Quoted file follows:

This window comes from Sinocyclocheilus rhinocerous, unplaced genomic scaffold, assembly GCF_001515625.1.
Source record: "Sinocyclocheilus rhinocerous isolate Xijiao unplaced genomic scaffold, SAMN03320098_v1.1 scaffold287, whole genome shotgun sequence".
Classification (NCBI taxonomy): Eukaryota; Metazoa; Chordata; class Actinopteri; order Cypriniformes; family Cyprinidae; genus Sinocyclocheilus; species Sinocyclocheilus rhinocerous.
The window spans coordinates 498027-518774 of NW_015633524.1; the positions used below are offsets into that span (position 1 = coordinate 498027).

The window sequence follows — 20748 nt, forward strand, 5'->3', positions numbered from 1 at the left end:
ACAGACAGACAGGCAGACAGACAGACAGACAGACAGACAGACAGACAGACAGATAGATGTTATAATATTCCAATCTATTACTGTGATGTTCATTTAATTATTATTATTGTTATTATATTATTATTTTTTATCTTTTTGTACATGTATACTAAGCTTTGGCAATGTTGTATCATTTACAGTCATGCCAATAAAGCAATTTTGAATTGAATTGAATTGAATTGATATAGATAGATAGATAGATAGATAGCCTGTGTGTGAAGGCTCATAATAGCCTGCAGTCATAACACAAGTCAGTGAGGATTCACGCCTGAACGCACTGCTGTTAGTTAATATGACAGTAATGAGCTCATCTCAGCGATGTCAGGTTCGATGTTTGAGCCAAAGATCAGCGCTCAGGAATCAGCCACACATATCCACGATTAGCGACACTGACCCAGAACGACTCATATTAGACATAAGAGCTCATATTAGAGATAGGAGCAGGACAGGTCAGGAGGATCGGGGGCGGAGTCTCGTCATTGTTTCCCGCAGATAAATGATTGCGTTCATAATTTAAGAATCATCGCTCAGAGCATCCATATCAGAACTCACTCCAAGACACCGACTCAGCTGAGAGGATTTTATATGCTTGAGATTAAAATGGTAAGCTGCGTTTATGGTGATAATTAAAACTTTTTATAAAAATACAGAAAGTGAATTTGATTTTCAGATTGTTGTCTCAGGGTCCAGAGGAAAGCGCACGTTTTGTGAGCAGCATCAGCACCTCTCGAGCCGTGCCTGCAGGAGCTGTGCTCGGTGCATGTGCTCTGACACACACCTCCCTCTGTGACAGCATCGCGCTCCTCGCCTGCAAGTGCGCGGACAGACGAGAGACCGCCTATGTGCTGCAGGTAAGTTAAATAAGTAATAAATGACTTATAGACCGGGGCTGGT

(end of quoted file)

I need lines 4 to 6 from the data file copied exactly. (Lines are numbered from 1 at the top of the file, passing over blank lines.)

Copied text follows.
The window spans coordinates 498027-518774 of NW_015633524.1; the positions used below are offsets into that span (position 1 = coordinate 498027).

The window sequence follows — 20748 nt, forward strand, 5'->3', positions numbered from 1 at the left end:
ACAGACAGACAGGCAGACAGACAGACAGACAGACAGACAGACAGACAGACAGATAGATGTTATAATATTCCAATCTATTACTGTGATGTTCATTTAATTATTATTATTGTTATTATATTATTATTTTTTATCTTTTTGTACATGTATACTAAGCTTTGGCAATGTTGTATCATTTACAGTCATGCCAATAAAGCAATTTTGAATTGAATTGAATTGAATTGATATAGATAGATAGATAGATAGATAGCCTGTGTGTGAAGGCTCATAATAGCCTGCAGTCATAACACAAGTCAGTGAGGATTCACGCCTGAACGCACTGCTGTTAGTTAATATGACAGTAATGAGCTCATCTCAGCGATGTCAGGTTCGATGTTTGAGCCAAAGATCAGCGCTCAGGAATCAGCCACACATATCCACGATTAGCGACACTGACCCAGAACGACTCATATTAGACATAAGAGCTCATATTAGAGATAGGAGCAGGACAGGTCAGGAGGATCGGGGGCGGAGTCTCGTCATTGTTTCCCGCAGATAAATGATTGCGTTCATAATTTAAGAATCATCGCTCAGAGCATCCATATCAGAACTCACTCCAAGACACCGACTCAGCTGAGAGGATTTTATATGCTTGAGATTAAAATGGTAAGCTGCGTTTATGGTGATAATTAAAACTTTTTATAAAAATACAGAAAGTGAATTTGATTTTCAGATTGTTGTCTCAGGGTCCAGAGGAAAGCGCACGTTTTGTGAGCAGCATCAGCACCTCTCGAGCCGTGCCTGCAGGAGCTGTGCTCGGTGCATGTGCTCTGACACACACCTCCCTCTGTGACAGCATCGCGCTCCTCGCCTGCAAGTGCGCGGACAGACGAGAGACCGCCTATGTGCTGCAGGTAAGTTAAATAAGTAATAAATGACTTATAGACCGGGGCTGGT